Monday, February 4, 2013
Suspicious Suspicious: Laurier Palace Fire
Yesterday I tried to track down info on the 1927 Royal Commission into the fatal Laurier Palace Movie Theatre Fire. I think I am going to have to go to Quebec City to read the entire report.
Still, I found a pamphlet at banq sent out in 1927 by an umbrella group of French Catholic organizations commenting in a very negative way on presiding Juge Boyer's conclusions.
Boyer white-washes the cinema, they said.
They were outraged that Juge Boyer found no one responsible for the deaths of the children and also outraged that he didn't see it important to criticize Sunday Showings.
However, they were pleased that Juge Boyer recommended that children under 16 not be allowed into cinemas even when accompanied by an adult.
Imagine what would have happened had the Laurier Palace Fire not happened and had children in Quebec from 1927 been exposed to the new talking films? I imagine they wouldn't have been able to start up a dubbing industry right away.
I know that the Talkies were new and that some people assumed they wouldn't catch on.
But in that era they were building these huge movie palaces like the Granada (Cinema V)in Montreal and elsewhere. Clearly they knew the movies were here to stay.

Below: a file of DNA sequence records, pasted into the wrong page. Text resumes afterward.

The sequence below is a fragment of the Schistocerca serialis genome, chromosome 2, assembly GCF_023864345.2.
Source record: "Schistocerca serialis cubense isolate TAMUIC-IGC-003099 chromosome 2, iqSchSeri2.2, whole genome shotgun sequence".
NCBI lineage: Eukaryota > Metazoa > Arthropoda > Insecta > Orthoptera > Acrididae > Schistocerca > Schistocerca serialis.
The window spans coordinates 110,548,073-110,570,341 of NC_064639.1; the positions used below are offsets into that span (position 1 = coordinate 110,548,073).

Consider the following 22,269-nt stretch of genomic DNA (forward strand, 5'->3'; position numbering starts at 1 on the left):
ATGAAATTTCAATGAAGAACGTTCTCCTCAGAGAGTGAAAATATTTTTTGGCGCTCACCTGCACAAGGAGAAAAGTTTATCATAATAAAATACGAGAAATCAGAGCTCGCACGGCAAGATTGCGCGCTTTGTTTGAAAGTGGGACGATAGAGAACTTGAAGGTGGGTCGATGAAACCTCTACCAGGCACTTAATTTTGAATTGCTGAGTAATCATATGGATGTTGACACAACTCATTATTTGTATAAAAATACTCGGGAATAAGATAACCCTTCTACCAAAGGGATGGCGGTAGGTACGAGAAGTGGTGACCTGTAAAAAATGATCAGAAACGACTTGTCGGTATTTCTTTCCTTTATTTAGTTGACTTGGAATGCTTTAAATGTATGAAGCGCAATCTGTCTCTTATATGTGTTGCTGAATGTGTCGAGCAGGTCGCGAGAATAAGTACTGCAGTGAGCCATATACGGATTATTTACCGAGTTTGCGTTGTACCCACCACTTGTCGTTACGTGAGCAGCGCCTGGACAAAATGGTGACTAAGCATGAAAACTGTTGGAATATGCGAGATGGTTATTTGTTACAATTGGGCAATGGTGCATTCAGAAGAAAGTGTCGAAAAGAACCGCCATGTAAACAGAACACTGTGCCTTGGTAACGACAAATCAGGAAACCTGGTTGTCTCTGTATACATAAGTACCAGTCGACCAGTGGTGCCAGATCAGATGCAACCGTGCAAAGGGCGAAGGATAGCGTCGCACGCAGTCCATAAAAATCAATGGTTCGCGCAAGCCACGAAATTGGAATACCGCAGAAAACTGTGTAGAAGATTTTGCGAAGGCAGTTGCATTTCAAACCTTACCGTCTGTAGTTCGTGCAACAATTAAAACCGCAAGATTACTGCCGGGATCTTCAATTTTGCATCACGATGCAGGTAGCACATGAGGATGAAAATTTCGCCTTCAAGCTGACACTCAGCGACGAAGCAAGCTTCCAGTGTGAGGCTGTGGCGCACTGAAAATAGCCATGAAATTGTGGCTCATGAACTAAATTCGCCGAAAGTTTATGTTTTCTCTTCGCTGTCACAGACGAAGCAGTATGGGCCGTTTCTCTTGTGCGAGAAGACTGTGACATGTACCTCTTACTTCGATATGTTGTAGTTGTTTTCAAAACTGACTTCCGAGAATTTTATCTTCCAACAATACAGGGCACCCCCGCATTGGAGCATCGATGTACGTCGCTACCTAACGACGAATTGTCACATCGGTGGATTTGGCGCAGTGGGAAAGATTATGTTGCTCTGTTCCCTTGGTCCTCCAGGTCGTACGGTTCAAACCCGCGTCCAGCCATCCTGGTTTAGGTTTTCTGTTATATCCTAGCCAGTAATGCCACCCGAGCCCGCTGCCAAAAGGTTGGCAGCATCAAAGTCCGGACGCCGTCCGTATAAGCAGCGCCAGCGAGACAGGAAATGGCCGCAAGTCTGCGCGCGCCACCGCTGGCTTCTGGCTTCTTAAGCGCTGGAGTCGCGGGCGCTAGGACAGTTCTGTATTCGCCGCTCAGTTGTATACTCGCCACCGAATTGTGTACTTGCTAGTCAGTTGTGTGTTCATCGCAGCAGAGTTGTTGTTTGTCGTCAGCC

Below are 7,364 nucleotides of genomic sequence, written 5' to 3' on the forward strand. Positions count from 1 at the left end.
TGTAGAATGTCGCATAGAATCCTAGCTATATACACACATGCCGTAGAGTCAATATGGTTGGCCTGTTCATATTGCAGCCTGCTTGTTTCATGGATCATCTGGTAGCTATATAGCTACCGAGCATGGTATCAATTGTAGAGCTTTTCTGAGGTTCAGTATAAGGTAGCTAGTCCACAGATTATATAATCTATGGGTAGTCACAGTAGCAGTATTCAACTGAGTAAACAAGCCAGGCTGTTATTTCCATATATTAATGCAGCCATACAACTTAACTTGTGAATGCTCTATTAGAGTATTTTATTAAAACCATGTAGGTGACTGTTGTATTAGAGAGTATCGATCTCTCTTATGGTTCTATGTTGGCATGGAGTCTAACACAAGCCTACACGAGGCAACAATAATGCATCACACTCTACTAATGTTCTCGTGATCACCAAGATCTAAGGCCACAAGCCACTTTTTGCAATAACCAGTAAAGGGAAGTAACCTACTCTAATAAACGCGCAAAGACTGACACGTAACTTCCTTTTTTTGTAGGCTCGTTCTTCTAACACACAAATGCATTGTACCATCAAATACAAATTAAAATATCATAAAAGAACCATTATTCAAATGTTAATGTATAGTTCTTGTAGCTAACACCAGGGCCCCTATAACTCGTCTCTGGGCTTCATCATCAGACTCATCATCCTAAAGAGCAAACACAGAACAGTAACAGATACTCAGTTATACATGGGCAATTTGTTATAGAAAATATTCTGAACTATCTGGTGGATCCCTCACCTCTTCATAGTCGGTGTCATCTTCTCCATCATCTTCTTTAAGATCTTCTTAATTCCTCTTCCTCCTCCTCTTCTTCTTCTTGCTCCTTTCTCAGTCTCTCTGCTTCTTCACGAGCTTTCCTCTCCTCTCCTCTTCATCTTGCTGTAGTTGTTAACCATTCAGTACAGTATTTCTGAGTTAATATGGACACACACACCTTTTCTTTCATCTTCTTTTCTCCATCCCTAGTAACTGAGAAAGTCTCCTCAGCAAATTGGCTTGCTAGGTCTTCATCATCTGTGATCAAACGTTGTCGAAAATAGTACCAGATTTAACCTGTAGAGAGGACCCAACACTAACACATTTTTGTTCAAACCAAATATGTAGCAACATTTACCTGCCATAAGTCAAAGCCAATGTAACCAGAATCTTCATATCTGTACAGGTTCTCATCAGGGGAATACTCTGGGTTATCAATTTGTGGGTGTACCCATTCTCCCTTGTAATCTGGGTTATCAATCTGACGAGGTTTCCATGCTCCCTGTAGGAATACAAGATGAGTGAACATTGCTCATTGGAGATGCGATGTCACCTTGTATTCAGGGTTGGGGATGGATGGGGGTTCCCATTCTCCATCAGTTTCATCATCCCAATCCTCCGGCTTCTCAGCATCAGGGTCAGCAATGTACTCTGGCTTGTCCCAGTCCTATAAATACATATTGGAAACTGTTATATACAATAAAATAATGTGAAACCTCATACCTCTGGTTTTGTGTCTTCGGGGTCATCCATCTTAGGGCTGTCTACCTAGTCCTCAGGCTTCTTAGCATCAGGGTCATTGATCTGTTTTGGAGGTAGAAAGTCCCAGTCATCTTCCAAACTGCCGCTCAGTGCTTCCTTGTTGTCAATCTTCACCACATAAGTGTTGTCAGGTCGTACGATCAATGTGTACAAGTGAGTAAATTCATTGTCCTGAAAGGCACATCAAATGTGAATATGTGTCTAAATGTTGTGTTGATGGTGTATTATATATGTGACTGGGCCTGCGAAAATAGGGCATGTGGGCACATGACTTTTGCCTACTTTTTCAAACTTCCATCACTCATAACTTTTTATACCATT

Read my play Milk and Water about 1927 Quebec. My grandfather Jules Crepeau was implicated in the Laurier Palace Fire. He was Director of City Services and was one of the first to give testimony at the inquiry.
The pamphlet I read claims the Laurier Palace was open without a license, but my grandfather was the one who explained that, yes, the company had not paid the amusement tax on time, but by the time of the fire the tax had been paid but the only problem was the paperwork had not gone through. Something to that effect. So the Laurier Palace was allowed to open anyway. The City Executive had the power to override the Chief of Police in such matters, he said.
My grandfather should have known, his brother was Vice President of United Amusements, a big theatre chain in Montreal.
But here's the thing: my grandfather, Jules Crepeau, was involved in another scandal, two years earlier, the Coderre Commission on Police Corruption. This inquiry focused on vice (prostitution) but my grandfather was fingered for allowing movie houses to admit under age patrons without supervision. The cop who fingered him was then immediately fired by my grandfather for something unrelated, bribery, but not before warning Coderre "One day there is going to be a catastrophe."There will be a fire and children won't be able to get out.
And guess what? There was a catastrophe, a fatal fire in January 1927. A little fire, maybe just smoke, but 70 children died in the ensuing panic, as Boyer's Report stated. A fire in the floor of the gallery of a theatre directly across from a fire station. A fire during a Sunday Showing, so a time when it was packed with kids.
And, oddly, the info about my grandfather, widely published in the press just two years before, even re-published in the New York Times in 1926, never came out at the Boyer Inquiry.
As far as I can see. That's why I want to read the entire report.